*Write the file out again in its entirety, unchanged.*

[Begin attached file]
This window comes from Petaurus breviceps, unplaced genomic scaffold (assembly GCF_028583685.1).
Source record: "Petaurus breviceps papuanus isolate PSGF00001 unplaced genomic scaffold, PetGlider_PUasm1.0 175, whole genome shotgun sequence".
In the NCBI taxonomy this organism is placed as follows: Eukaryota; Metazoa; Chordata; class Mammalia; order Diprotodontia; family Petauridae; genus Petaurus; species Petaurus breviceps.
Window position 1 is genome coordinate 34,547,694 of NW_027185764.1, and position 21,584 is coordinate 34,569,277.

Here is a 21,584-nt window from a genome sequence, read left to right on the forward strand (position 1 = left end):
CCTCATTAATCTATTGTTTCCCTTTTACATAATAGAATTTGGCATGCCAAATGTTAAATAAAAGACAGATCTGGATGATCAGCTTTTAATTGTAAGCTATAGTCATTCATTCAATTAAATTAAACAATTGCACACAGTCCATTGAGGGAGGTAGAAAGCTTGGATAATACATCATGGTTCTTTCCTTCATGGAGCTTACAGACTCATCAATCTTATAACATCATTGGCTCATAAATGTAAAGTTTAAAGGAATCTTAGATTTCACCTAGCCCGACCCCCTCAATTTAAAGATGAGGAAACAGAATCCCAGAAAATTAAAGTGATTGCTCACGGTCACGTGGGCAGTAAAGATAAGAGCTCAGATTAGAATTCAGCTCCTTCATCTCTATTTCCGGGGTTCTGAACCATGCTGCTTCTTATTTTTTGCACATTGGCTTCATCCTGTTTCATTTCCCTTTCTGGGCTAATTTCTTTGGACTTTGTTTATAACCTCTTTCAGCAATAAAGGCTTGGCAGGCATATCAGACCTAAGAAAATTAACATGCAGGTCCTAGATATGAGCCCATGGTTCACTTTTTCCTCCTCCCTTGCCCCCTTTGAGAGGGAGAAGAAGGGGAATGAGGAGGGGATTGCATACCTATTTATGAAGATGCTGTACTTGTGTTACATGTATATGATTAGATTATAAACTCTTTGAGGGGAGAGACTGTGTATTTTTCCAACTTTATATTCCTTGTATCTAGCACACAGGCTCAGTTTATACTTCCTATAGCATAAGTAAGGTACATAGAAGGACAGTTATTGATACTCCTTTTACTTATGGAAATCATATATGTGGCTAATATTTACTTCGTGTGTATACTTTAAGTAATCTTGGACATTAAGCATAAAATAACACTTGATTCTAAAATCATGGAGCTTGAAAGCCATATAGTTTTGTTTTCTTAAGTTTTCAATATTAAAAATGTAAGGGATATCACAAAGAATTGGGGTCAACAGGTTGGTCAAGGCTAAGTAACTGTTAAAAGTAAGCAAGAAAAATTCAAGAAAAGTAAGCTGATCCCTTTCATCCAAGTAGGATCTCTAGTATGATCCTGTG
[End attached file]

This window comes from Petaurus breviceps, unplaced genomic scaffold (assembly GCF_028583685.1).
Source record: "Petaurus breviceps papuanus isolate PSGF00001 unplaced genomic scaffold, PetGlider_PUasm1.0 175, whole genome shotgun sequence".
In the NCBI taxonomy this organism is placed as follows: Eukaryota; Metazoa; Chordata; class Mammalia; order Diprotodontia; family Petauridae; genus Petaurus; species Petaurus breviceps.
Window position 1 is genome coordinate 34,547,694 of NW_027185764.1, and position 21,584 is coordinate 34,569,277.

Here is a 21,584-nt window from a genome sequence, read left to right on the forward strand (position 1 = left end):
CCTCATTAATCTATTGTTTCCCTTTTACATAATAGAATTTGGCATGCCAAATGTTAAATAAAAGACAGATCTGGATGATCAGCTTTTAATTGTAAGCTATAGTCATTCATTCAATTAAATTAAACAATTGCACACAGTCCATTGAGGGAGGTAGAAAGCTTGGATAATACATCATGGTTCTTTCCTTCATGGAGCTTACAGACTCATCAATCTTATAACATCATTGGCTCATAAATGTAAAGTTTAAAGGAATCTTAGATTTCACCTAGCCCGACCCCCTCAATTTAAAGATGAGGAAACAGAATCCCAGAAAATTAAAGTGATTGCTCACGGTCACGTGGGCAGTAAAGATAAGAGCTCAGATTAGAATTCAGCTCCTTCATCTCTATTTCCGGGGTTCTGAACCATGCTGCTTCTTATTTTTTGCACATTGGCTTCATCCTGTTTCATTTCCCTTTCTGGGCTAATTTCTTTGGACTTTGTTTATAACCTCTTTCAGCAATAAAGGCTTGGCAGGCATATCAGACCTAAGAAAATTAACATGCAGGTCCTAGATATGAGCCCATGGTTCACTTTTTCCTCCTCCCTTGCCCCCTTTGAGAGGGAGAAGAAGGGGAATGAGGAGGGGATTGCATACCTATTTATGAAGATGCTGTACTTGTGTTACATGTATATGATTAGATTATAAACTCTTTGAGGGGAGAGACTGTGTATTTTTCCAACTTTATATTCCTTGTATCTAGCACACAGGCTCAGTTTATACTTCCTATAGCATAAGTAAGGTACATAGAAGGACAGTTATTGATACTCCTTTTACTTATGGAAATCATATATGTGGCTAATATTTACTTCGTGTGTATACTTTAAGTAATCTTGGACATTAAGCATAAAATAACACTTGATTCTAAAATCATGGAGCTTGAAAGCCATATAGTTTTGTTTTCTTAAGTTTTCAATATTAAAAATGTAAGGGATATCACAAAGAATTGGGGTCAACAGGTTGGTCAAGGCTAAGTAACTGTTAAAAGTAAGCAAGAAAAATTCAAGAAAAGTAAGCTGATCCCTTTCATCCAAGTAGGATCTCTAGTATGATCCTGTG